Claims Condition 2(b)(ii): documents "reasonably requested" by Insurers

Mr Justice Eder went on to conclude "[without] any great enthusiasm", that TB's claim should be rejected in its entirety because of its failure to comply with Claims Condition 2(b)(ii).

The provision required TB to deliver to Insurers such evidence "as may be reasonably required" by Insurers for the purpose of investigating or verifying the claim.

Following notification of the claim by TB, Insurers requested seven categories of documents. The Court recognised that the majority of these documents included information that would be difficult, time consuming and expensive for TB to obtain, such as computerised registration systems and information detailing the performance of each stock item.  Therefore, in relation to the majority of the document requests Mr Justice Eder held that it was not reasonable for Insurers to require them prior to admitting that employee theft was an insured peril.  This was a fact specific decision and he noted that generally speaking it would be reasonable for Insurers to reserve their position on admitting liability pending receipt of further documents where a review of such documents is necessary to decide whether or not cover exists.

However, Mr Justice Eder held that it was reasonable for Insurers to have requested one category of documents – copies of TB's profit and loss accounts and management accounts for certain years.  Unlike the other categories of documents, these were easy to obtain and their delivery would not have involved any additional costs of an accountant.  All expert witnesses were in agreement on this.  TB failed to provide any such information and such failure constituted a breach of Claims Condition 2(b)(ii), proving fatal to the claim in its entirety as compliance was a condition precedent to Insurers' liability.

There was some discussion as to whether Insurers were precluded from relying on TB's lack of provision of documents on the basis that the parties had agreed to "park" issues concerning quantum until liability was established.  TB raised a number of arguments based on waiver, estoppel by representation and/or acquiescence and/or convention and/or bad faith.  However, on the facts of the case Mr Justice Eder found that there had been just one agreement (or alternatively an estoppel by representation) in respect of a limited issue (that Insurers would revert on a request by TB for accountancy input in respect of certain of the information requested by Insurers, under a Professional Accountants clause in the policy).  Mr Justice Eder emphasised the limited nature of that agreement.  In particular, he noted that there was never any unequivocal representation that TB was not required to deliver copies of the profit and loss accounts and management accounts that Insurers had requested.  It was the failure by TB to deliver these documents that was fatal to TB's claim in the proceedings.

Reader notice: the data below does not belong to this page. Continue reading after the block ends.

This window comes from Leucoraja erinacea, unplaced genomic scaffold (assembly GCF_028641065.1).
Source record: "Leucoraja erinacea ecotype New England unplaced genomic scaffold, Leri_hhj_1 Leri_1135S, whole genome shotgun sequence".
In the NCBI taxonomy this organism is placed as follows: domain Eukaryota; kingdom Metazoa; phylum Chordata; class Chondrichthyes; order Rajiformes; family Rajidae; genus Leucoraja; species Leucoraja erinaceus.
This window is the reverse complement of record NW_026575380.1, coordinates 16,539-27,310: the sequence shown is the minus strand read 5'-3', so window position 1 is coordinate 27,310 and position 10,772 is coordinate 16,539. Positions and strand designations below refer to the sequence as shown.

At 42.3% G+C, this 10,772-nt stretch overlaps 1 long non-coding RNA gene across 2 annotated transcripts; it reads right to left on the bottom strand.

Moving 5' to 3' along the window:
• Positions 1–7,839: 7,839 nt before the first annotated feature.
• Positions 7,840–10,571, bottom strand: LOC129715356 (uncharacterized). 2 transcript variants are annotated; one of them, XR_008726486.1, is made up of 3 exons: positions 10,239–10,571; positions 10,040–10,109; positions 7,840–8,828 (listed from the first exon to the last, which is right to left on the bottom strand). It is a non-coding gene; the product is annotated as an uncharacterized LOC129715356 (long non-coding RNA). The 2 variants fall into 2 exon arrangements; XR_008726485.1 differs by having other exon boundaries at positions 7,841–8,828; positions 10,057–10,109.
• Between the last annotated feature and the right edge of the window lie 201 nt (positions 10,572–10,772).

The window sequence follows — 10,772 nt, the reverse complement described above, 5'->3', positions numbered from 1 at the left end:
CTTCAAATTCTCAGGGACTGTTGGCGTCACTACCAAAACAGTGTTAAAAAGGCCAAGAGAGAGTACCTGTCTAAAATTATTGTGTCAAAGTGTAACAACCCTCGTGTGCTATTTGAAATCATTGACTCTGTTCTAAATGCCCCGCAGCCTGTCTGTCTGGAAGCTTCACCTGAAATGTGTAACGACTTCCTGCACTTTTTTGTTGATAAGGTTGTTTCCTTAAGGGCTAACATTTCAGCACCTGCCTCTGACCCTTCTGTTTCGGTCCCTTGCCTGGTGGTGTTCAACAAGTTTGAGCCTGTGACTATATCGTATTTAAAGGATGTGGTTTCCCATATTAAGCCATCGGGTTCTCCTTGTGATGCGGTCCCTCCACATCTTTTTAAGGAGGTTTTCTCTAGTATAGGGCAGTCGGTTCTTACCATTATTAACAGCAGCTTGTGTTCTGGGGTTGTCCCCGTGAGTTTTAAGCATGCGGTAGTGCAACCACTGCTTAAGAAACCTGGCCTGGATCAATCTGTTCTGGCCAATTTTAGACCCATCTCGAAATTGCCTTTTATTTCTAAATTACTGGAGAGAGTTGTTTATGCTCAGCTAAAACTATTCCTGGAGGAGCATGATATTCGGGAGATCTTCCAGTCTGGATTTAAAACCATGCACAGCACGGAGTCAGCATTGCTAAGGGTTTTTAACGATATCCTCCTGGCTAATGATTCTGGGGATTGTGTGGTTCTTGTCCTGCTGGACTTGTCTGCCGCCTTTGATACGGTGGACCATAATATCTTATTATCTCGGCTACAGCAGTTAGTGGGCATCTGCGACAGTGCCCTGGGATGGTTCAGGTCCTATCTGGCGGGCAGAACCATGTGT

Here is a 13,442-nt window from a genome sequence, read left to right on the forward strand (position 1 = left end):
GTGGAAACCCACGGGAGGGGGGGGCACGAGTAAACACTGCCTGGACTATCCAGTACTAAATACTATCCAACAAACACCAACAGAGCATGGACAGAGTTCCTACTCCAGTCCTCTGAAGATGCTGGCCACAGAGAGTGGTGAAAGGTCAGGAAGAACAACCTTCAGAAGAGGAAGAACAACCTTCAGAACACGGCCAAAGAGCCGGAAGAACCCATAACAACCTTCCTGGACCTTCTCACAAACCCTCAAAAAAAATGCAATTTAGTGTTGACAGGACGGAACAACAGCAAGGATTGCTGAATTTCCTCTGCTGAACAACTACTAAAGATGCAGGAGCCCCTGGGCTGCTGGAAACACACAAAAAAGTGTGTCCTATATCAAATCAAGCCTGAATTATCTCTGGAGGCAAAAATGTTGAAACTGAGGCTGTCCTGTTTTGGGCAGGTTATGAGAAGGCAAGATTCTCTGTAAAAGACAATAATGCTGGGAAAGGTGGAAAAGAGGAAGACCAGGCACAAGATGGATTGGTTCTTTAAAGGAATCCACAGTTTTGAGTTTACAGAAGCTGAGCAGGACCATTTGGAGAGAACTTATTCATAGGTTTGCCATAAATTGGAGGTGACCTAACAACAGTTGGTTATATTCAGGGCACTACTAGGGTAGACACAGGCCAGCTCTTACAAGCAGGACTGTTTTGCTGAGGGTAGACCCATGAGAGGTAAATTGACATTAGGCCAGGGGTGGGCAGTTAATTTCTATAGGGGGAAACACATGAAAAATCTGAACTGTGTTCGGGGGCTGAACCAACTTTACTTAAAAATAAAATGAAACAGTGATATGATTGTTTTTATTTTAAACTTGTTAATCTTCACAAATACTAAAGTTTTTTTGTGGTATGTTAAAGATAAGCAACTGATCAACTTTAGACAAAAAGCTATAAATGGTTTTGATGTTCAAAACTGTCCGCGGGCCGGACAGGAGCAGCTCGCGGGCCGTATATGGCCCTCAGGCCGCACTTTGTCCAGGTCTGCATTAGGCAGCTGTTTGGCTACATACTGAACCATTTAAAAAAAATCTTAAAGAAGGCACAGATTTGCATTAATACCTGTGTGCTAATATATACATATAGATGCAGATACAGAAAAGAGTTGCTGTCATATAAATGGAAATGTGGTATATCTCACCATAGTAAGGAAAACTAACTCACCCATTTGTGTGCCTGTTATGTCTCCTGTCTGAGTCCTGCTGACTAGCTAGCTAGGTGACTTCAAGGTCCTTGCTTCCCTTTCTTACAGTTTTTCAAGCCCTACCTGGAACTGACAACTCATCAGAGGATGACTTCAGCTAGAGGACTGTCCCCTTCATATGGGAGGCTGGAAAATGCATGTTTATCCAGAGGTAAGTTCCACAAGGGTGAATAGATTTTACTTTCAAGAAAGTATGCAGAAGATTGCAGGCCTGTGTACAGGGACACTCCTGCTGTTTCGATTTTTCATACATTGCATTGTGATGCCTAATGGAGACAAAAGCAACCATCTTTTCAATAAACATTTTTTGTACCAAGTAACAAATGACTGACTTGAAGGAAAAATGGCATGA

Excess: each and every loss

A further argument put forward by Insurers concerned the excess under the policy which was expressed to be "£5,000 each and every loss".  

Mr Justice Eder noted, obiter, that TB would not have been able to make any recoveries as it had not been able to show on the balance of probabilities that the claimed losses exceeded £5,000 each and every loss.  The nature of the thefts meant that TB did not know the number of incidents of theft in a given period, the number of boxes taken on each occasion or the number of items in each box.


The decision is of interest for a number of reasons.

The case reflects the court's unwillingness to construe claims co-operation clauses against insurers, unless genuine ambiguity exists (this principle was established in Gan Insurance v Tai Ping [2001] Lloyds Rep IR 667).

The case also highlights the uncertainty concerning what information an insurer may "reasonably require" with regards to claims cooperation.  In this case, what was "reasonable" related to the level of time and expense that would have to be borne by the insured in complying with it. 

It is also a reminder to insureds of the need to comply strictly with conditions precedent in a policy and to be aware of general "sweep up" clauses (such as Condition 15 in this instance), which operate to make all obligations on the part of the insured a condition precedent.